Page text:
According to a new study, ageing causes significant changes in the microbiome of the human small intestine, and these changes are distinct from those caused by medications or illnesses. To investigate the gut microbiome and its impact on health, researchers primarily used faecal samples. Dr. Ruchi Mathur, the study’s principal investigator, cautioned that faecal samples alone do not represent the entire gut.
The findings of the study, which was conducted at Cedars-Sinai Medical Center in the United States, were published in the journal Cell Reports. “We hope to identify unique components of the microbial community to target for therapeutics and interventions that could promote healthy ageing by teasing out the microbial changes that occur in the small bowel with age, medication use, and diseases,” Dr Mathur was quoted as saying.The Medically Associated Science and Technology (MAST) Program at Cedars-Sinai investigated the microbiome and its relationship to ageing. They looked at faeces from the small intestine, which is about 20 feet long and has the absorptive surface area of a tennis court.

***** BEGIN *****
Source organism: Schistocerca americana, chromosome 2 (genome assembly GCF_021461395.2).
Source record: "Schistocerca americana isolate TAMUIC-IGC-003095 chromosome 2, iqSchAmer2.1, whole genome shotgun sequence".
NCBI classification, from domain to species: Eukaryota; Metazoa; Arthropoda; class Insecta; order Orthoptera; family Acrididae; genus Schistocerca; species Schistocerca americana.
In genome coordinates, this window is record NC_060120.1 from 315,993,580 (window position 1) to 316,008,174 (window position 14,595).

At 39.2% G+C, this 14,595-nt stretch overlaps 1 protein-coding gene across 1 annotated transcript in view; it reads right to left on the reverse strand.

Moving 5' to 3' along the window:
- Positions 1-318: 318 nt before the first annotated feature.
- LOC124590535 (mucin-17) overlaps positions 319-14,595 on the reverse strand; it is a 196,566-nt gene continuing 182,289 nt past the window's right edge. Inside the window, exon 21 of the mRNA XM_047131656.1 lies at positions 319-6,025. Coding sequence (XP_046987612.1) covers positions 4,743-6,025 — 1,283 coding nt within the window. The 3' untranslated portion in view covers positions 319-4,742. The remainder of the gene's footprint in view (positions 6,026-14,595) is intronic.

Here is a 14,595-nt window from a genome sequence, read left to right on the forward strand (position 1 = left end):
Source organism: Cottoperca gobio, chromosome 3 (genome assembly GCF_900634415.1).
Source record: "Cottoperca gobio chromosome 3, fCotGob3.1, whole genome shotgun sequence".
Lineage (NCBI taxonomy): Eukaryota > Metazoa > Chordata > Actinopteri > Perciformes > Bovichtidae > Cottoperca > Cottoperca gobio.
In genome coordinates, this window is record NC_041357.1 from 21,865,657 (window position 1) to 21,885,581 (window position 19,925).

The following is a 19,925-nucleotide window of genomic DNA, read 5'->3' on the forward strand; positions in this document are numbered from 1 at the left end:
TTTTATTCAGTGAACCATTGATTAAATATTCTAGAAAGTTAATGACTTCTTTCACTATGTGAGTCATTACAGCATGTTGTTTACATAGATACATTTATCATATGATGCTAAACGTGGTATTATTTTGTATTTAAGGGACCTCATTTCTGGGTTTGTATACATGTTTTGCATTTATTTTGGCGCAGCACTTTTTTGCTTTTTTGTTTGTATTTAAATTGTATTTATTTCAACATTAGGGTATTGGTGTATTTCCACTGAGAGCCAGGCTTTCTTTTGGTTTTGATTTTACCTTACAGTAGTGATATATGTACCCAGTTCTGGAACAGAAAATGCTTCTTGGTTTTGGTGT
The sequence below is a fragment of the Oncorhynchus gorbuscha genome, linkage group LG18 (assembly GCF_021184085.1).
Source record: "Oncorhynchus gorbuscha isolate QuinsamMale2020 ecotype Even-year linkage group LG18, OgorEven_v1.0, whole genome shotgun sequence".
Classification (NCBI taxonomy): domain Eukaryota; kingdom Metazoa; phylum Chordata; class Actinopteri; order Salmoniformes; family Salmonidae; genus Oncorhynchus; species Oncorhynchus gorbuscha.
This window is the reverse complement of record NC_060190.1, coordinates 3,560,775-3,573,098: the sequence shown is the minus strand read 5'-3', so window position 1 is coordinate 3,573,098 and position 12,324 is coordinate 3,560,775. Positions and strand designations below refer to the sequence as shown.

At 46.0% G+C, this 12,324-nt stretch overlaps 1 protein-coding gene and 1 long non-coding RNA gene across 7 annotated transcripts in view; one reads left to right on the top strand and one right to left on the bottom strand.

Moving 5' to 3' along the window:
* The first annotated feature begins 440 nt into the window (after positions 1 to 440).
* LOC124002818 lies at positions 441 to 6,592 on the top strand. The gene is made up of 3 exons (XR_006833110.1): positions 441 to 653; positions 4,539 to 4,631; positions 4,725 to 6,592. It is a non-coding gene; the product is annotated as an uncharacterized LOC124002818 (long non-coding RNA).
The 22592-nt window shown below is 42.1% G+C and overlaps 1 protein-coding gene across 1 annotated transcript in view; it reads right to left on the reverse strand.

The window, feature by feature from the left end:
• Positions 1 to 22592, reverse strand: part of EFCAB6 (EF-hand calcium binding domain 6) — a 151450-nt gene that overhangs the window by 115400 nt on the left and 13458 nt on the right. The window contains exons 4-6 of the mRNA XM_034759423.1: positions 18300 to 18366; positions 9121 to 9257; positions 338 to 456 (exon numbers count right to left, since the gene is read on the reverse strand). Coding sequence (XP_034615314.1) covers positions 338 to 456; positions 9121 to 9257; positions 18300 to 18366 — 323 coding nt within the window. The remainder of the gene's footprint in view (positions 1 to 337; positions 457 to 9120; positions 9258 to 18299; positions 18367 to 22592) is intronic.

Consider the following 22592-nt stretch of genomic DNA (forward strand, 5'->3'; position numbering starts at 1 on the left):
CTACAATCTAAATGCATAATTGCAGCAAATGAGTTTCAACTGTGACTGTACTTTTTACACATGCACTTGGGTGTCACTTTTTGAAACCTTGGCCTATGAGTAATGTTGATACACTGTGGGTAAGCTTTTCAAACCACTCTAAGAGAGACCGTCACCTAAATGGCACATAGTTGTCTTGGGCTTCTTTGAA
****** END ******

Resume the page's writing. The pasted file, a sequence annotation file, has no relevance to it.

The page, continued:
According to Dr. Mathur, the participants whose faecal samples were tested ranged in age from 18 to 80 years. She stated that through this first-of-its-kind study, they discovered that, like medications and diseases, ageing influences changes in the microbial composition of the small intestine. Several studies have suggested that changes in microbial composition can have an impact on a person’s health and even lead to critical illnesses such as gastroenterological diseases, diabetes, and obesity.
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